Freedom Sunday, a global day of prayer, action and worship backed by major Christian denominations in Britain, takes place on October 19.
Organisers have produced a set of resources for churches with prayers, Bible studies, reflections, case studies and sermon notes to help mark the day.
In a foreword to the resources, the Archbishop of Canterbury, the Most Revd Justin Welby, warns that human trafficking is a "grave crime" against humanity.
"It is a form of modern day slavery and a profound violation of the intrinsic dignity of human beings," he wrote.
"It is intolerable that millions of fellow human beings should be violated in this way, subjected to inhuman exploitation and deprived of their dignity and rights."
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Filed under: * Anglican - Episcopal Anglican Provinces Church of England (CoE) CoE Bishops * Christian Life / Church Life Parish Ministry Spirituality/Prayer * Culture-Watch Globalization Law & Legal Issues Sexuality * Economics, Politics Foreign Relations Politics in General * Theology Ethics / Moral Theology Pastoral Theology
Allowing women to become bishops is "long overdue", the Archbishop of Canterbury Justin Welby has said, as the change was approved by the Lords.
Peers accepted the General Synod proposal, passed by the Synod in July, without a vote.
It is expected to be approved by MPs next week, allowing it to become law.
Speaking in the Lords, the archbishop urged the government to bring in legislation to allow women bishops to join him in the upper house.
Read it all.
For many people within the Church of England and others it has been a process full of frustration when looked at from the outside; and it has been somewhat baffling, particularly in recent years, that something which seems so simple and obvious should have become such a considerable problem. After all, surely the big step was taken in the early 1990s with the admission of women to the priesthood – and that indeed is true theologically and psychologically. What matters to most people in the church is who the vicar is.
Nevertheless, the Church of England at the Reformation did not opt for a system of congregational or Presbyterian governance. We remained, like the Roman Catholic and Orthodox communions, an episcopal church where bishops are the leaders in mission and ministry; give authority to others as ordained ministers of the Gospel through the laying on of hands; and above all are the focus of unity – and that is very relevant to the structure of this Measure.
It is because bishops are at the heart of Anglican polity – indeed are included in the Lambeth-Chicago Quadrilateral as one of the four defining features of Anglicanism – that the process of securing agreement to this legislation has been so long and difficult.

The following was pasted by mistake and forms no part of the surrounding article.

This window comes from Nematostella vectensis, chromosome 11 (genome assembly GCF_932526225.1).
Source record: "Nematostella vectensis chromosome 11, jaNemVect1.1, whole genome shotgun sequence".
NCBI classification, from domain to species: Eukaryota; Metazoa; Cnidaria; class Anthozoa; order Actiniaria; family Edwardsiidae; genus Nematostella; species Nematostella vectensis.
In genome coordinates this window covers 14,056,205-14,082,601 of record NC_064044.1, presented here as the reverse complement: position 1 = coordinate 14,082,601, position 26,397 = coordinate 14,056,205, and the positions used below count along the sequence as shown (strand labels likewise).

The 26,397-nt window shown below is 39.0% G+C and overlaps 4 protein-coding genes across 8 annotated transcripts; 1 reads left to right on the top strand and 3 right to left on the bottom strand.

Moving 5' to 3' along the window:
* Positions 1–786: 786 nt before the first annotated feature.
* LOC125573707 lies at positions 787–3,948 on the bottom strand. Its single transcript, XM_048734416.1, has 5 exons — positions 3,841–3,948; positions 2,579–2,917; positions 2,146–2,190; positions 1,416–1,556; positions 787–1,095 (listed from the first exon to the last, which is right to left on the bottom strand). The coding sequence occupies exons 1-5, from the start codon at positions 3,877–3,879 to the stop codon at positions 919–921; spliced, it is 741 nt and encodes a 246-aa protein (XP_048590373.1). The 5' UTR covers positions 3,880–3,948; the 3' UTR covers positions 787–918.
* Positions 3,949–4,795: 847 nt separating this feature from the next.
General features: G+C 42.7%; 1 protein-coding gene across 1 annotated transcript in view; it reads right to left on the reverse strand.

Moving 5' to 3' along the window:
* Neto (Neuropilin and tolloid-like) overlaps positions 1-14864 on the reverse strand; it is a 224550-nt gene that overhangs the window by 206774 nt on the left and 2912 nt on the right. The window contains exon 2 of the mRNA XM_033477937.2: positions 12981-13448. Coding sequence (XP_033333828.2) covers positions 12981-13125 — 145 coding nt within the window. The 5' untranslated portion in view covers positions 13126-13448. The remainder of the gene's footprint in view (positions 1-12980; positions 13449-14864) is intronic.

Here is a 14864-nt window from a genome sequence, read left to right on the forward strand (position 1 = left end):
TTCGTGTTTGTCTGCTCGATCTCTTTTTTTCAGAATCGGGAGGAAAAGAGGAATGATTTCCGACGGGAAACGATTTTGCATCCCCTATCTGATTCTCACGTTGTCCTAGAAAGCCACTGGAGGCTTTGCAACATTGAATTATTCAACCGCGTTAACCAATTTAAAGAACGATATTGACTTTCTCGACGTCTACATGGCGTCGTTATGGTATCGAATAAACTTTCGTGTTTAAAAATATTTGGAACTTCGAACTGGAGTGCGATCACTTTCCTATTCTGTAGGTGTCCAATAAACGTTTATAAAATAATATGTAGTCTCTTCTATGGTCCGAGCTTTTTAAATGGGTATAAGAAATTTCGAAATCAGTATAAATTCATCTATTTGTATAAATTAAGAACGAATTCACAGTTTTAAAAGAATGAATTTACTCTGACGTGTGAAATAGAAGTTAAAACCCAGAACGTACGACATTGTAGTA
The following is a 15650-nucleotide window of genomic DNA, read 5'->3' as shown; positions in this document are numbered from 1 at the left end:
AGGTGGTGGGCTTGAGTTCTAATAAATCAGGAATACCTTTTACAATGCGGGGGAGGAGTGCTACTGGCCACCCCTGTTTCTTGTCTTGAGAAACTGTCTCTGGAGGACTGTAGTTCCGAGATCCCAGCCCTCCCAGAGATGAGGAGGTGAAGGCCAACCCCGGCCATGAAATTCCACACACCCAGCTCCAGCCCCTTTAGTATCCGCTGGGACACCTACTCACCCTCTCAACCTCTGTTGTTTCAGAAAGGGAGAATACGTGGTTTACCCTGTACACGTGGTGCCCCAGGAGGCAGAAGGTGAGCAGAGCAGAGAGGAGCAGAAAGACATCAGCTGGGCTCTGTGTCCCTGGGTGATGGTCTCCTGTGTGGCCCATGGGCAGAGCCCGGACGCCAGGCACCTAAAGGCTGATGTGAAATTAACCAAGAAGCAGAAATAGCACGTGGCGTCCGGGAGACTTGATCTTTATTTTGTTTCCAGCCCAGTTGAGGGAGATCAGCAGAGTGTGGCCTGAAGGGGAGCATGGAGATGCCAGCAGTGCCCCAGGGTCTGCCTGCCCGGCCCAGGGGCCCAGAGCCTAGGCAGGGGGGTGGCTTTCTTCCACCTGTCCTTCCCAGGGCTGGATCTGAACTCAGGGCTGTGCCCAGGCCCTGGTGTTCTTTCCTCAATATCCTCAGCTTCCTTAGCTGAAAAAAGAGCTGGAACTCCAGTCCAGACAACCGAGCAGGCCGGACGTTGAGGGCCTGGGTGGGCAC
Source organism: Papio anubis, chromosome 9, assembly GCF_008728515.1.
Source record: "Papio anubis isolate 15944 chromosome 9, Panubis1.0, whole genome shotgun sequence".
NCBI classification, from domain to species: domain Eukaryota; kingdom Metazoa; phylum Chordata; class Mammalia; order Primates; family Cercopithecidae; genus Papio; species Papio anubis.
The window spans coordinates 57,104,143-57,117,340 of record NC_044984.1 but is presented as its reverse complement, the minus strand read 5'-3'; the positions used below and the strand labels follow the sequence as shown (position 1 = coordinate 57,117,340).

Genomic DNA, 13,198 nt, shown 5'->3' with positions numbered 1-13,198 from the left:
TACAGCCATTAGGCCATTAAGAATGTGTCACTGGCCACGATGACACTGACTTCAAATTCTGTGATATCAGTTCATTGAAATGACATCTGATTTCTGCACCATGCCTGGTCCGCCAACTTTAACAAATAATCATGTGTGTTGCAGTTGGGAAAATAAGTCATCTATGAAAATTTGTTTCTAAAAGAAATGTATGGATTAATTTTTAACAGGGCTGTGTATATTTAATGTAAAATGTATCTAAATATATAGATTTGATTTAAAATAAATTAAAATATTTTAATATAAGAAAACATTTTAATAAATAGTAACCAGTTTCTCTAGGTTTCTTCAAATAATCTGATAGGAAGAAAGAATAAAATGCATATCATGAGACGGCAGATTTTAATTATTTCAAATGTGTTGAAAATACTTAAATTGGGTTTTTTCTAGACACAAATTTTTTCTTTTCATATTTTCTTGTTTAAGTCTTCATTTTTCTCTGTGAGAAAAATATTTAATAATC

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Listen to it all (the clip lasts just over 9 minutes).
Filed under: * Anglican - Episcopal Anglican Church in North America (ACNA) Archbishop of Canterbury --Justin Welby * Christian Life / Church Life Parish Ministry * Theology Ethics / Moral Theology
The church has faced steep losses since the early 2000s with a perfect storm of changing demographics, low fertility and departures by traditionalists.
The 2013 reporting year saw a continuation of the downward trend, with a membership drop of 27,423 to 1,866,758 (1.4 percent) while attendance dropped 16,451 to 623,691 (2.6 percent). A net 45 parishes were closed, and the denomination has largely ceased to plant new congregations.
The new numbers do not factor in the departure of the Episcopal Diocese of South Carolina, of which the church continues to report over 28,000 members and over 12,000 attendees, despite the majority of South Carolina congregations severing their relationship with the Episcopal Church at the end of 2012. If South Carolina departures were factored in, the membership loss would be closer to 50,000 persons.
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Filed under: * Anglican - Episcopal Episcopal Church (TEC) TEC Conflicts TEC Departing Parishes TEC Data TEC Parishes * Christian Life / Church Life Parish Ministry * Culture-Watch Religion & Culture * International News & Commentary America/U.S.A.
[Note: On 25th May Archbishop Greg and Sylvia Venables surprised intruders in their house who savagely beat and kicked him. Pope Francis phoned to see how they were]
Well I do want to assure you all, that I’m very much alive. [Applause]
And so is Sylvia, who is down at the ends of the earth where it’s been our privilege for many years to serve God and of course she sends her warm greetings to you Foley, and to your precious family this evening. She says to tell you, darling, (addressing Archbishop Foley’s wife, Allison) to follow the advice she was given when she began to walk with me many years ago. It was a hymn with two words: Go on go on go on go on – Go on go on go on – Go on go on – Go on go on – Go on go on go on, and there are I forget how many verses. [laughter] So darling, go on!
Can I say also that it is a wonderful privilege: when we began this whole process, many of you here will remember when this was, some of you didn’t have white hair in those days and I had some hair.
And today we are celebrating that not only am I still very much alive, but the Anglican Church is still very much alive! [Applause]